There's been a growing adoption of electronic medical records in the past several years and today more than 44 percent of hospitals use electronic over paper medical records, says Jessica Ellison, principal consultant, NorCal operations manager, Environmental and Occupations Risk Management (EORM,San Jose, Calif.),
In the rush to accommodate this new way of gathering and recording medical data and patient information, designers and owners may also be creating unnecessary risks with quick-fix retrofits in patient rooms and nursing stations.
During the session "I Chart Ergo I Am–Ergonomic Design in an Era of Electronic Medical Records," on the opening day of the Healthcare Design Conference in Orlando, the speaker illustrated how some facilities have made the transition with a slide show of "worst-in-class" examples: nurses and doctors sitting at desks either too tall or too short, mouse pads piled atop books, and monitors positioned so that employees must crane their necks to work or maintain eye contact with patients.
"How can we design so people can work in proper postures?" Ellison asks. 
To start, she says designers and owners should think about how a space is going to be used and then the type of equipment that will be in the hands of the staff, whether it's computers, mobile devices, or laptops.
For computer-based work stations, for example, the spaces should be flexible and able to adapt to new technologies as well as expanding staff sizes. "Think about where you want people to sit," she says.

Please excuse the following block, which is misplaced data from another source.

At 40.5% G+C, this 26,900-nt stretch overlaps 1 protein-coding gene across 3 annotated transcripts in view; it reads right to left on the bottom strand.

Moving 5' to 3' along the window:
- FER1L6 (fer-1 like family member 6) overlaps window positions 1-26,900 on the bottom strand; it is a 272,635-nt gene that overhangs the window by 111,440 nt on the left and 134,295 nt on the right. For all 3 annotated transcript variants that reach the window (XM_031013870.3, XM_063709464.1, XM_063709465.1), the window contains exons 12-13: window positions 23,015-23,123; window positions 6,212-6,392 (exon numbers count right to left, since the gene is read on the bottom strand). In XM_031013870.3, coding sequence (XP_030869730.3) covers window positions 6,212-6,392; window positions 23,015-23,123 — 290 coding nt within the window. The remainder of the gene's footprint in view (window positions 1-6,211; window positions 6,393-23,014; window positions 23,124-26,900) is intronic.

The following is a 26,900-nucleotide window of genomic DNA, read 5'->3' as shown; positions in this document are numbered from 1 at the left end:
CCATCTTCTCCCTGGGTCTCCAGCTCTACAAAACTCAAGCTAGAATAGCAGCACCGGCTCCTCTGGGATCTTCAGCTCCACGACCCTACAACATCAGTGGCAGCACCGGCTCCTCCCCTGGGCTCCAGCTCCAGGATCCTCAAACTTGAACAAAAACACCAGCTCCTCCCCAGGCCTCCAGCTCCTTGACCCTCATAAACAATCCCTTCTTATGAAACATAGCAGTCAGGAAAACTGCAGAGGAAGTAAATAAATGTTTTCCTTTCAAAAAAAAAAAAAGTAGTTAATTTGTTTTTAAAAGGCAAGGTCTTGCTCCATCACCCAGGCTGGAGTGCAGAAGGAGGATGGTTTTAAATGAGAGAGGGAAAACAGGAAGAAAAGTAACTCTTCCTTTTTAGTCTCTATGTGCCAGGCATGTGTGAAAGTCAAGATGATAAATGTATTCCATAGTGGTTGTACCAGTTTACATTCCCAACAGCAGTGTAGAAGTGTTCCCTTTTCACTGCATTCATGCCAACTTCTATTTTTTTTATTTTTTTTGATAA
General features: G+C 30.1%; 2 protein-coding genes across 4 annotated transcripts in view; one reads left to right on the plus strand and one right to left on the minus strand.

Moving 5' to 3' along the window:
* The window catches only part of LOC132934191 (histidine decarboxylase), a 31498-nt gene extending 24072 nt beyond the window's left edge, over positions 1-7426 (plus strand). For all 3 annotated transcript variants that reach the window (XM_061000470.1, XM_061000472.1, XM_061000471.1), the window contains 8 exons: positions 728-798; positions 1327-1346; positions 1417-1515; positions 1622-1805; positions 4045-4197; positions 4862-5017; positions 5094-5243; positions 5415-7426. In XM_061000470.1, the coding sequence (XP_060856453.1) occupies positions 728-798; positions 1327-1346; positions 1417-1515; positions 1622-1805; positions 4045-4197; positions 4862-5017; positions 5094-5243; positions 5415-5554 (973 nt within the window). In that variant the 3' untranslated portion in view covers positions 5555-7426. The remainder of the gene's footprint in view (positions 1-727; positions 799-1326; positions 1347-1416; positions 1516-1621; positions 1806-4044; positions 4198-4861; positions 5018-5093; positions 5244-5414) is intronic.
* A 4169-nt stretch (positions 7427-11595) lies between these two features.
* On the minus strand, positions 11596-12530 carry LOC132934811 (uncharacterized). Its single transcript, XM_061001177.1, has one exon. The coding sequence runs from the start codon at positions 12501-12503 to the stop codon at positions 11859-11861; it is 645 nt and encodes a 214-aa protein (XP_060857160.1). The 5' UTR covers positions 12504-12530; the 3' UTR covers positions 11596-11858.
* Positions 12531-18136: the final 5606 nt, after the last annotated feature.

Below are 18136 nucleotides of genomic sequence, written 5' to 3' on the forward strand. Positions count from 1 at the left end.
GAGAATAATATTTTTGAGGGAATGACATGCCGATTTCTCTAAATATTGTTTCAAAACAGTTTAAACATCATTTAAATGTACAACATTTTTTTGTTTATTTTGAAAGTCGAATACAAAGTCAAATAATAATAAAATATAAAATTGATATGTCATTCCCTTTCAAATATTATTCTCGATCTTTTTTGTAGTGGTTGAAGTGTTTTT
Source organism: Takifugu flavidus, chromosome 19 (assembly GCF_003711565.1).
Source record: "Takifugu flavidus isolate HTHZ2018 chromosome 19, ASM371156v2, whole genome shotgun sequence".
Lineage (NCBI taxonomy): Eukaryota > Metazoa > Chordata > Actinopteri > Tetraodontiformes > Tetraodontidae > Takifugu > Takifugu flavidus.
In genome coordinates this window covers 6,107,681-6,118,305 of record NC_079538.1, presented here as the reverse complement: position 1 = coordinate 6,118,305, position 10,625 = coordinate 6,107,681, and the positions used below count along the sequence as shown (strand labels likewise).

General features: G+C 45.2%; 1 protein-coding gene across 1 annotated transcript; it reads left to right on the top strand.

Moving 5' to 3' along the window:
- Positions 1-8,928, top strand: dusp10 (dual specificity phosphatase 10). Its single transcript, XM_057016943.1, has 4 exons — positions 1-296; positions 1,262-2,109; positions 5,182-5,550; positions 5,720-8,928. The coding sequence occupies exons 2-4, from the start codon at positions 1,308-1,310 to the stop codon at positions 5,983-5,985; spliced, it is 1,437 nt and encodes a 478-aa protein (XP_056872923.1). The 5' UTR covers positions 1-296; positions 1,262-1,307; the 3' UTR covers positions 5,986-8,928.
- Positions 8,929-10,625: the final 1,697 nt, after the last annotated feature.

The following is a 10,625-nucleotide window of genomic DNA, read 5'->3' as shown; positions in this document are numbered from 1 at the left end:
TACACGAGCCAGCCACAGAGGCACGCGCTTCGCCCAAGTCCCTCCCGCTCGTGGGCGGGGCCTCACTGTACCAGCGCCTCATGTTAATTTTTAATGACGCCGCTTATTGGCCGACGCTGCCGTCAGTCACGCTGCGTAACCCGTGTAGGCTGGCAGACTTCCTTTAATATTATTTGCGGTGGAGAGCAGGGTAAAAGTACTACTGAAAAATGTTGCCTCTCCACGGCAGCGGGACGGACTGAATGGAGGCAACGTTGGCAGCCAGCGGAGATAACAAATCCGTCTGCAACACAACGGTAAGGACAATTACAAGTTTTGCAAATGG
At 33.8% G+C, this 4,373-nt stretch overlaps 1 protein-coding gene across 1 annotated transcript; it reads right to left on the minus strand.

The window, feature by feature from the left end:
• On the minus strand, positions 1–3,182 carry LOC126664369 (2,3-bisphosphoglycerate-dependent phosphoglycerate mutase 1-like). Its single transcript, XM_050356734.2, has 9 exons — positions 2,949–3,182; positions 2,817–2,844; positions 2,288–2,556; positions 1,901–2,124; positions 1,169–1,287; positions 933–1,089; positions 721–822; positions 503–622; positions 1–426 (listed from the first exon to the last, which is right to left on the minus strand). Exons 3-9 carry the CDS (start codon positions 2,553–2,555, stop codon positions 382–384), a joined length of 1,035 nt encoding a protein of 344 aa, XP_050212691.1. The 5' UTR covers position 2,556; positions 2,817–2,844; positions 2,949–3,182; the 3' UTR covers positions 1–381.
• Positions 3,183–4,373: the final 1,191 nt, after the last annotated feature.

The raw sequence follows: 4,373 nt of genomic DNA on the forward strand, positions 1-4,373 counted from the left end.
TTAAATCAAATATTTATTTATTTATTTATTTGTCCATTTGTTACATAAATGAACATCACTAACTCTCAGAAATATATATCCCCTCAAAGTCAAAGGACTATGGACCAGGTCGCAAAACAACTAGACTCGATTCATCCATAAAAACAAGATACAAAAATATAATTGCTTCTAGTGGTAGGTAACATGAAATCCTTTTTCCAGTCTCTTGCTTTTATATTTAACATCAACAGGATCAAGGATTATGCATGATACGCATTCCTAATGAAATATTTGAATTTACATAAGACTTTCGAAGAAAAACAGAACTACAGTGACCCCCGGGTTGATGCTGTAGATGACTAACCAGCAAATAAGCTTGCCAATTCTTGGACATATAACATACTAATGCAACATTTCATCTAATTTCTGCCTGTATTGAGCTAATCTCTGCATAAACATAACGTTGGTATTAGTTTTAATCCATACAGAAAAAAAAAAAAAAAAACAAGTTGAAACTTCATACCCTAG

Issues regarding work surface heights, monitor location, and chair heights must  also be factored in to ergonomically smart design discussion. Ellison says there's a lack of guideline standards to assist designers but pointed to the Australasian Health Facility Guidelines, which suggest a maximum thickness of 2 inches for work surfaces, while work benches for computers should have a depth of 24-30 inches and a height of 28-38 inches. 
The speaker also offered a few additional suggestions for design considerations, including:
  • Using height-adjustable work surfaces for sitting and standing ("Pick things that are quick and easy to adjust," she says)
  • Utilizing keyboard trays, adjustable legs (for retrofits), and carts
  • Considering placement of computer in relationship to patients so you can eliminate awkward postures for the staff
  • Keeping work surfaces or small carts available in patient rooms, even where mobile devices are in use since employees will still need places to put their devices down to make notes or observe patients
  • Utilizing devices that can be docked so the staff isn't always having to hold the units while working